Basically, if you take the perk “Scout”, you can detect hordes on your map in the form of a Flashing Z, from up to around 30 map tiles away. These flashing Z’s can be moved to other locations by producing a very loud noise at a location you want all of the Z’s to converge on. Say I want to raid a grocery store for some sweet cereal boxes, but there’s a trio of hordes nearby it. I don’t want to get kerblammed by 100 hulks, so I take anything that can make noise, and set it off about 10 map tiles away from the grocery store, preferably on the opposite side of the town.
My preference is typically for a shotgun, but if you have a talking doll that can be used to a much shorter distance. Just walk 10 tiles away from the town, and shoot your shotgun into the air… Then take a circular path around the town to your starting point, and loot said grocery store with impunity. Talking Dolls can also be used to lure hordes, but only from a single map tile, so using them to kite hordes requires practice and precision.
You can also deliberately trigger a car alarm to lure hordes… Slam metal doors shut, set off landmines, bombs, and such… Basically making noise in a location you want zombies to be in, in order to get zombies AWAY from places you don’t want them to be.
Hmmm… I have found that zeds come from far and wide to the refugee Center once one of the guards fire their weapon at something, and then you can basically kiss the refugee center goodbye, since more zeds come, more gunshots … zombie apocalypse…
Ideally, all the guards in the refugee center would be smart enough to be armed with repeating crossbows, pneumatic rifles and at least silencers.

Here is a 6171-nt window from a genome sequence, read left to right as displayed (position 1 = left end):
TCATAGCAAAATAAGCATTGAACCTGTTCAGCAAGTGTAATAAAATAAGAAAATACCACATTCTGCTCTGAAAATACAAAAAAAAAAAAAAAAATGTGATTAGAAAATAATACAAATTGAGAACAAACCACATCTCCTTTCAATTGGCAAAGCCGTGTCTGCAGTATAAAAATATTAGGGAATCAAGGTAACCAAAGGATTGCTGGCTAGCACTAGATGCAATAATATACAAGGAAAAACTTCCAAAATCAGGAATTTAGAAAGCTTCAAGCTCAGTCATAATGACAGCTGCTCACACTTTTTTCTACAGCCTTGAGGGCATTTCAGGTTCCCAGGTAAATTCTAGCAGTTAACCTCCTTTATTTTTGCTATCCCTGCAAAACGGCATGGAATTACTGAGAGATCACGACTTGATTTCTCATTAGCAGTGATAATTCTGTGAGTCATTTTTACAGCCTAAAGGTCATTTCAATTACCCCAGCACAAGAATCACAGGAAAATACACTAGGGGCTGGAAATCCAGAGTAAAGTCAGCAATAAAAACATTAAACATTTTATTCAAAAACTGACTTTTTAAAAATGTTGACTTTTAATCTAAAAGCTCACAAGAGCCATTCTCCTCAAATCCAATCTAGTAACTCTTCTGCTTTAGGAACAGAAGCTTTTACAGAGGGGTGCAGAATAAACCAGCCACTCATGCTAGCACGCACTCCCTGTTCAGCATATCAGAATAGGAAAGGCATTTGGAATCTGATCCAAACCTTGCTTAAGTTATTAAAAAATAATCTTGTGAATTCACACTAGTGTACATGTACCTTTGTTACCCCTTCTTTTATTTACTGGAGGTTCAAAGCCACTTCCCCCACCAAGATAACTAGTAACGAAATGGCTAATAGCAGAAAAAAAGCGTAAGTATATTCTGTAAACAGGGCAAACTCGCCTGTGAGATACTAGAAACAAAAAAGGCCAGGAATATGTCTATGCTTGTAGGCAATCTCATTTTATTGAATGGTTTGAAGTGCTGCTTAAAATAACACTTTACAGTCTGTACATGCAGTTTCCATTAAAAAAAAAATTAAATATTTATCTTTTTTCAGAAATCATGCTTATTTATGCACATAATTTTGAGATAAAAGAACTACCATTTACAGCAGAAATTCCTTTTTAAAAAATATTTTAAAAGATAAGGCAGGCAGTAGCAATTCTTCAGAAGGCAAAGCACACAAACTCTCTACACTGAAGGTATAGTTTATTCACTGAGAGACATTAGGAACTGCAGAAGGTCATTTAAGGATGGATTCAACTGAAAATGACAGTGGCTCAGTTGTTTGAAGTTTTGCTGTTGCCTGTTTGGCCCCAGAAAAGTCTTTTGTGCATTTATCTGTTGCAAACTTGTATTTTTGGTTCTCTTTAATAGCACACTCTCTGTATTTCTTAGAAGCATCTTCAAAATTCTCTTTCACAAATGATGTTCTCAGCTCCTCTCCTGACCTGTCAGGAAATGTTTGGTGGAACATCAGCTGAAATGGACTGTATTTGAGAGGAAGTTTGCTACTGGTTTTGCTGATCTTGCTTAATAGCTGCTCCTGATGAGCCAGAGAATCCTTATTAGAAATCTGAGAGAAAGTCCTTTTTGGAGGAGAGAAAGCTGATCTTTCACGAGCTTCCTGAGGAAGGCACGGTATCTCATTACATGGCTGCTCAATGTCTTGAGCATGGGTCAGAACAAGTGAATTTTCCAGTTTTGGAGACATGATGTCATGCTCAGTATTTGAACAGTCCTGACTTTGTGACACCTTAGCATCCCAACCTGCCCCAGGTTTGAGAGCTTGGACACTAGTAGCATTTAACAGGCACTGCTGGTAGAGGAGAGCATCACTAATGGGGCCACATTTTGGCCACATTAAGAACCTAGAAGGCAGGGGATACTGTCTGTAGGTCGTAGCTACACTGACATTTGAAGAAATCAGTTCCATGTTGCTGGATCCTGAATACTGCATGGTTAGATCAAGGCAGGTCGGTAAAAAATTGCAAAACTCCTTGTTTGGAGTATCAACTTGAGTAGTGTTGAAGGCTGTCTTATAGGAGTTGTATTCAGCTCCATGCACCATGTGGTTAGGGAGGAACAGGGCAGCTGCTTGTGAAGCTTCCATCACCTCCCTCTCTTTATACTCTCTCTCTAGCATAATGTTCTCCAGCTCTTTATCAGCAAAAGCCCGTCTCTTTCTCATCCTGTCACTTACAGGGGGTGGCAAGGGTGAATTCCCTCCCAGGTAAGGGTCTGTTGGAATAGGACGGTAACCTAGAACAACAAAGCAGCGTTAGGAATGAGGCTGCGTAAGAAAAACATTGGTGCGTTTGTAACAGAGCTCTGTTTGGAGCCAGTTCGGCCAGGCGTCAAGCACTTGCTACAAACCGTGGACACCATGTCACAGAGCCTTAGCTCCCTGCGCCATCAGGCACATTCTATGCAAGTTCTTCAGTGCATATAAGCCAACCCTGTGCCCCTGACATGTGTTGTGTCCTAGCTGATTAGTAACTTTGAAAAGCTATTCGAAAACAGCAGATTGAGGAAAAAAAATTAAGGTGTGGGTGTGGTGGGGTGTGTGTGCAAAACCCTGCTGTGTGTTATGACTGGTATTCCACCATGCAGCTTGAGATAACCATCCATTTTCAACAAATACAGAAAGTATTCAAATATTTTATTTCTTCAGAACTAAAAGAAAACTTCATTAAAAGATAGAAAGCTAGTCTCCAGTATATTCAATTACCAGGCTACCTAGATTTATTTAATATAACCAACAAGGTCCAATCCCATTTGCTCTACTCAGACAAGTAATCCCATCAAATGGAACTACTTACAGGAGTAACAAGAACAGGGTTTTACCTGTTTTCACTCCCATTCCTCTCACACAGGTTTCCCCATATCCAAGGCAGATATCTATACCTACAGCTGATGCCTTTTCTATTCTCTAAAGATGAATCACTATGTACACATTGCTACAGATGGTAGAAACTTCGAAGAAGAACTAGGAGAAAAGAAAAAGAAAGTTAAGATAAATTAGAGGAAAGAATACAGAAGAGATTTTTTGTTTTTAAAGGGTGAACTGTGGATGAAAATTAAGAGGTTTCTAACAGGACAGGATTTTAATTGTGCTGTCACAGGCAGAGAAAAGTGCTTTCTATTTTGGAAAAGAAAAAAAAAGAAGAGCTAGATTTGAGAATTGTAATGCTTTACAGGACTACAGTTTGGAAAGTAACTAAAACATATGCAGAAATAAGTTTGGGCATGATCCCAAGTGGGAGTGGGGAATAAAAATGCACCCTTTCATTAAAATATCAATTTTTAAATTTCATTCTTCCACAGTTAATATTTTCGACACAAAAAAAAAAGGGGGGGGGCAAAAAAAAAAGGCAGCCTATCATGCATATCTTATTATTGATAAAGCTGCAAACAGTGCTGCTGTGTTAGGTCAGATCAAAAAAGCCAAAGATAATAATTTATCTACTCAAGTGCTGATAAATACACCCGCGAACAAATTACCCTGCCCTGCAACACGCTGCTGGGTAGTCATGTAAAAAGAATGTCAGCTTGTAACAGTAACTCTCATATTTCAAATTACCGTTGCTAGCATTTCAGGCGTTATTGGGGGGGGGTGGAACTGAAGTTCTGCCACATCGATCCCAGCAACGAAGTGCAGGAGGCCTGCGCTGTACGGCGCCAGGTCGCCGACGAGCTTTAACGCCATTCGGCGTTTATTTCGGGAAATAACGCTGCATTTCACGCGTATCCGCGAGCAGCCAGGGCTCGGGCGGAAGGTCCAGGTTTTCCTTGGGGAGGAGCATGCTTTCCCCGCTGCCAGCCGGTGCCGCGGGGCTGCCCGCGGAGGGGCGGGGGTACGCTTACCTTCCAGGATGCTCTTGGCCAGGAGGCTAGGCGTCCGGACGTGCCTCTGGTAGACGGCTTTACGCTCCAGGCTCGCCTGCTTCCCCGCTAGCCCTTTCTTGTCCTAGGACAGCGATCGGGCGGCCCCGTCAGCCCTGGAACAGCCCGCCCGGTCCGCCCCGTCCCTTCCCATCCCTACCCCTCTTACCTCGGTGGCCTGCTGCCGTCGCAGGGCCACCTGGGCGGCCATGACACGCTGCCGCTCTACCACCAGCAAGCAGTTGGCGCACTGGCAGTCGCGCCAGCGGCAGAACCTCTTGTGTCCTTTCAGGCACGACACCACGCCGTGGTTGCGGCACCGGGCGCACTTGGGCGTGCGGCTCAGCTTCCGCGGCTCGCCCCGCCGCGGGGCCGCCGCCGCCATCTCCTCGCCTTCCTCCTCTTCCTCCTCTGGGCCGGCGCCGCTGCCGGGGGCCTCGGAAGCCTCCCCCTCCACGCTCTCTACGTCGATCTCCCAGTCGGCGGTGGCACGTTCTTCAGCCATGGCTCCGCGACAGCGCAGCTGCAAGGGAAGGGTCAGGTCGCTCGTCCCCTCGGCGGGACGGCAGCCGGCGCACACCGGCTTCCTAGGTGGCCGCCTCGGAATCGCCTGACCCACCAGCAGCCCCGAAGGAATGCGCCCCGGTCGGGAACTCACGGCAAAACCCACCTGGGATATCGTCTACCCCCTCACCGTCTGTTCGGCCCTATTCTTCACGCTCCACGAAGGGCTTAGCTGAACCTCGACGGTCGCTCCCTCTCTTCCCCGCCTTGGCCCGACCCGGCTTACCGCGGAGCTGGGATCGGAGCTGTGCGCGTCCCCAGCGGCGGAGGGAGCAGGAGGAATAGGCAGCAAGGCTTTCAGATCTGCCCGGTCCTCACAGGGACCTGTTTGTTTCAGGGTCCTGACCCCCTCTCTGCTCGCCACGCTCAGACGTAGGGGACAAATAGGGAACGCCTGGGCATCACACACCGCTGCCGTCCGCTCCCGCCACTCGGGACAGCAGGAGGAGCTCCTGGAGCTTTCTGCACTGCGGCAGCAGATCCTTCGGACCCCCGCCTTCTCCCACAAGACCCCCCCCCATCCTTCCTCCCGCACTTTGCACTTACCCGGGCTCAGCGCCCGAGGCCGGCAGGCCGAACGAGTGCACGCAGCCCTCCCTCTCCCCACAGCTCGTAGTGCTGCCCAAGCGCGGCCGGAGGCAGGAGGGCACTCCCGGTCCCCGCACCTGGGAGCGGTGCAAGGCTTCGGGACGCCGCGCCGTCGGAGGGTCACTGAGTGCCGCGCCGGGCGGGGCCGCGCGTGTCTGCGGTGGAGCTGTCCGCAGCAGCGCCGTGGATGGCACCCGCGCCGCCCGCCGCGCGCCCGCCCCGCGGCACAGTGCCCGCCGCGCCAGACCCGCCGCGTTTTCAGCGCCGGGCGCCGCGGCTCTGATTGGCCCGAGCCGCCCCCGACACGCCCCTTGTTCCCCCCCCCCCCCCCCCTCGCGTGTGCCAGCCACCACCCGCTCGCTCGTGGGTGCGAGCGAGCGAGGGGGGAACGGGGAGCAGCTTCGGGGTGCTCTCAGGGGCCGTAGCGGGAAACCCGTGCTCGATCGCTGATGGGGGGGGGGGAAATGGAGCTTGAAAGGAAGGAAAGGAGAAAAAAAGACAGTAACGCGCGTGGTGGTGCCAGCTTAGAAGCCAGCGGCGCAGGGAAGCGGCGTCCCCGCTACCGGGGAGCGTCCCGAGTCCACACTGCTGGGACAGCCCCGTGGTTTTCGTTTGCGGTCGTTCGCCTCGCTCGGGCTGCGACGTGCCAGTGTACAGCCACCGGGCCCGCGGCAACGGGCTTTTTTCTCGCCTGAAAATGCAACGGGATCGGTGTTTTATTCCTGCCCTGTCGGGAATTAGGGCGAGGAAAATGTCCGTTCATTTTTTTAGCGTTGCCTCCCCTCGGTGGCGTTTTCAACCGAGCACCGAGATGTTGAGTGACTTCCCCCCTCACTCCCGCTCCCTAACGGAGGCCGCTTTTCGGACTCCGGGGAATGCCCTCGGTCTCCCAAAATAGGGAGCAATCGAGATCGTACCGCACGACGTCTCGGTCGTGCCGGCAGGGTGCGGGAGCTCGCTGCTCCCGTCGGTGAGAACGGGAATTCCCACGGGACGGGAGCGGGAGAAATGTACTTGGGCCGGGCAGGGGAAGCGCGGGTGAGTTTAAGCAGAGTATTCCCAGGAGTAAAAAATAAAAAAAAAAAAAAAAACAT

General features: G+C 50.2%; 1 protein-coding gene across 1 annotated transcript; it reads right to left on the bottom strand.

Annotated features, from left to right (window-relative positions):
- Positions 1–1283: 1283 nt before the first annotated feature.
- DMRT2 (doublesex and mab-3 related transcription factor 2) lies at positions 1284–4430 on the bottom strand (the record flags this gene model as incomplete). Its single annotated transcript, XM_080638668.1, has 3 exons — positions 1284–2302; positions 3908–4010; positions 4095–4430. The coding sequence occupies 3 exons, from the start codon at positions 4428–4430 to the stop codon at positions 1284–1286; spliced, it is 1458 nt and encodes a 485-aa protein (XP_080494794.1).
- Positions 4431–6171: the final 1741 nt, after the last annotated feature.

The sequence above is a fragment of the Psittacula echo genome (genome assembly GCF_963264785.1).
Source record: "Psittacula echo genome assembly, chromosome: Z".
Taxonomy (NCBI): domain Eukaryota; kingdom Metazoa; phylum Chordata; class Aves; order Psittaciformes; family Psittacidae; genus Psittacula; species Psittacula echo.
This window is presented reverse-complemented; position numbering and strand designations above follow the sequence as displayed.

I suspect map size and city size/disribution has a lot to do with the difficulty of living with hordes. I always increase the distances between cities for a little more realistic sense of scale, and hordes tend to thin themselves out and make it pretty easy to secure a relatively large area for a long time.
When hordes are enabled, zombies are instead loaded into distinct “hordes”, which act as entities on the world map. Rather than spawn normally, they instead move around the map directly, while responding to noise generated in nearby map tiles. Again, if you have the Scout perk you can track the positions of hordes rather easily, while having binoculars in your inventory also helps out with this to some more extent.
When a flashing ‘Z’ enters the same map tile as you, all zombies stored within the horde entity are then loaded into your reality bubble. As far as I know, hordes don’t replenish their numbers, so with wandering zombies on, it’s actually entirely possible to kill all of the zombies in a city. I have done this myself on multiple occasions, by very careful and surgical precision in removing chunks of the horde at a time.
Again, having scout helps, because you can SEE the location of hordes on your map, as well as their general numbers. Now if you intend on taking on hordes early in your adventuring days, I recommend putting points into Fabrication, so you can make something called Blade Traps. Getting resources for them is hard, but Blade Traps are supremely effective at shredding hordes to pieces. Just lure zombies into the spinning blades and watch them get gibbed.